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Feature The BMJ Interview

Jeremy Farrar: Make vaccine available to other countries as soon as our most vulnerable people have received it

BMJ 2021; 372 doi: (Published 19 February 2021) Cite this as: BMJ 2021;372:n459

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photograph of Jeremy Farrar
  1. Mun-Keat Looi, international features editor
  1. The BMJ
  1. mlooi{at}

The SAGE adviser and Wellcome Trust director tells Mun-Keat Looi how the UK government acted too slowly against the pandemic, about the perils of vaccine nationalism, and why he is bullish about controlling covid variants

“Once the UK has vaccinated our most vulnerable communities and healthcare workers we should make vaccines available to other countries,” insists the infectious disease expert Jeremy Farrar. This could avert further public health and economic disaster, he says, describing it as “enlightened self-interest, as well as the right ethical thing to do.”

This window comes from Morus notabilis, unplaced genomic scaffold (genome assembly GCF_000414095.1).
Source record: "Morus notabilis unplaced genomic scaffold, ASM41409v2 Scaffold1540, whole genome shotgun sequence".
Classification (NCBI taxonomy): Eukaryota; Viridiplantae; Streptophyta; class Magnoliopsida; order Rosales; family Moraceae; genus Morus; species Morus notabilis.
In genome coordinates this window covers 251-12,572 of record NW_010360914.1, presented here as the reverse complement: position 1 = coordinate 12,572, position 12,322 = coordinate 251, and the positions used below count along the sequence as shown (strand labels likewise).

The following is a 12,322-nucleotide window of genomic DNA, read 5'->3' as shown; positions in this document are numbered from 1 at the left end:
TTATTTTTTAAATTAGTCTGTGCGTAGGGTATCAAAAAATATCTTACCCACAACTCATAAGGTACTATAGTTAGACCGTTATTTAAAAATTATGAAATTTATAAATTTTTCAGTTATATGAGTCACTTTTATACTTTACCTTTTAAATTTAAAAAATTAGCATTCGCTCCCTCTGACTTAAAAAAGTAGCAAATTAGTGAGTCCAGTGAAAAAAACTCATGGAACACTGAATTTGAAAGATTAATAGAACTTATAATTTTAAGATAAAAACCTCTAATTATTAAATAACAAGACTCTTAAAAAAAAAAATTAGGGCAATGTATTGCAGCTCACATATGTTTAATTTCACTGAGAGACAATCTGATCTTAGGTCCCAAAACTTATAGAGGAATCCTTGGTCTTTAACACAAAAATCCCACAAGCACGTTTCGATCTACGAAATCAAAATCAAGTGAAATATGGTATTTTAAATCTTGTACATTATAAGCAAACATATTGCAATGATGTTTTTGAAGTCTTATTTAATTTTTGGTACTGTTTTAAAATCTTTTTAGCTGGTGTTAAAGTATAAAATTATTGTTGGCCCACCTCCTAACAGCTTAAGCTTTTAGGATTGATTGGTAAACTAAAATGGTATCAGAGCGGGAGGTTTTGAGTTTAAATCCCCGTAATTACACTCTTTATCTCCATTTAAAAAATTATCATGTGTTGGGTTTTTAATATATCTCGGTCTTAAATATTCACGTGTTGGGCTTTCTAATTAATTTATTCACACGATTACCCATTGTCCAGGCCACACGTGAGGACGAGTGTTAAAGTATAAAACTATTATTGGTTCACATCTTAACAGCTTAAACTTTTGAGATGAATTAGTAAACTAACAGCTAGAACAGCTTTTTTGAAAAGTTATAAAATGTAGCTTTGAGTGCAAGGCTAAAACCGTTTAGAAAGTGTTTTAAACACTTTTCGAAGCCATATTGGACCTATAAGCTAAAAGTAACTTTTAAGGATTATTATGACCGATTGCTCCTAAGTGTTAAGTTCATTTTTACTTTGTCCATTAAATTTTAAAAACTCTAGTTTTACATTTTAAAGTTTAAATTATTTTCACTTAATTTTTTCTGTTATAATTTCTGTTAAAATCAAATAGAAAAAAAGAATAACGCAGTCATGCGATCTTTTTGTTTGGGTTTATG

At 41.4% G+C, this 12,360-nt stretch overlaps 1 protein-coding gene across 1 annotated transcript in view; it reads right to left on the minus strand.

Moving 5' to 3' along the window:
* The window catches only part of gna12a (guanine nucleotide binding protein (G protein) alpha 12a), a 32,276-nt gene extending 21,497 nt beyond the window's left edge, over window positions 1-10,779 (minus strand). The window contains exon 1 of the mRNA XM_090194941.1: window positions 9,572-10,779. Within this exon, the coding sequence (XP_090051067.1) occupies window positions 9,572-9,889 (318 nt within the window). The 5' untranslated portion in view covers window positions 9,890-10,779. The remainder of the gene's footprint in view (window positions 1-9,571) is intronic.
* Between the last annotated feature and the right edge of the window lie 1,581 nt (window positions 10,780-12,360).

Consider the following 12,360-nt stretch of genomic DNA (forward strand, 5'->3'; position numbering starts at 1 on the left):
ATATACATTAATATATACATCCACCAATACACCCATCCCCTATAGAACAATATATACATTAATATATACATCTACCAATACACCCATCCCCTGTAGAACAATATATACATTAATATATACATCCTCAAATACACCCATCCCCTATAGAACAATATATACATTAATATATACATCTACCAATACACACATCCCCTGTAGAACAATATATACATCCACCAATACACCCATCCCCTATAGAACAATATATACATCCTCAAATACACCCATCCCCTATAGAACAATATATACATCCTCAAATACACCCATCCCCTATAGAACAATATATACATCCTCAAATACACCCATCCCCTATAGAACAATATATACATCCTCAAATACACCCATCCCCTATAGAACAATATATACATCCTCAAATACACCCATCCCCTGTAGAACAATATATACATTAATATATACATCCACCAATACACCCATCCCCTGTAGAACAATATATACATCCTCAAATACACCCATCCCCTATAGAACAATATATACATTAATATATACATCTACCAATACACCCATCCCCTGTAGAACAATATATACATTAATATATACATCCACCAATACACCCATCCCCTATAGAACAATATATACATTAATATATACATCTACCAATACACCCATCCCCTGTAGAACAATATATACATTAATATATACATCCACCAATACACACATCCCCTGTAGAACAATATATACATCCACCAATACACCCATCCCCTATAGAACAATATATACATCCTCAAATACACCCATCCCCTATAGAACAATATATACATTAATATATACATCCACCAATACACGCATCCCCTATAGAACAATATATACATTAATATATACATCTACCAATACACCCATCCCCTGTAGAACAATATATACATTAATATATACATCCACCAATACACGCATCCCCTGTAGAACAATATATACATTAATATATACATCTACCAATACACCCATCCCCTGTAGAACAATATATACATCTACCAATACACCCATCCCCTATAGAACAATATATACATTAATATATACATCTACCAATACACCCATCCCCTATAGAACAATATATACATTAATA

In April 2020, soon after the first UK lockdown began, Farrar predicted that the UK would have one of the worst covid-19 death rates in Europe. As a member of the Scientific Advisory Group for Emergencies (SAGE) and the UK Vaccine Taskforce, he has criticised the UK government’s covid-19 response for being too slow and too weak. He’s positive about the current pace of vaccine deployment in the UK, however. “I personally would much rather vaccinate vulnerable people and healthcare workers elsewhere in the world than have the vaccine myself,” he tells The BMJ.

Farrar also helps oversee the Access to COVID-19 Tools Accelerator—a global collaboration led by the World Health Organization, Gavi, the Vaccine Alliance, and the Coalition for Epidemic Preparedness Innovations, aiming to promote equitable access to new diagnostics, therapeutics, and vaccines (including the global Covax initiative).

Since 2013 he has led the Wellcome Trust, with its £1bn (€1.15bn; $1.38bn) annual grant for global health research. Once an Oxford professor, he lived abroad for much of his life, including 18 years in Vietnam leading clinical research at Ho Chi Minh City’s Hospital for Tropical Diseases. His work has focused on HIV, SARS, bird flu, and dengue fever outbreaks.

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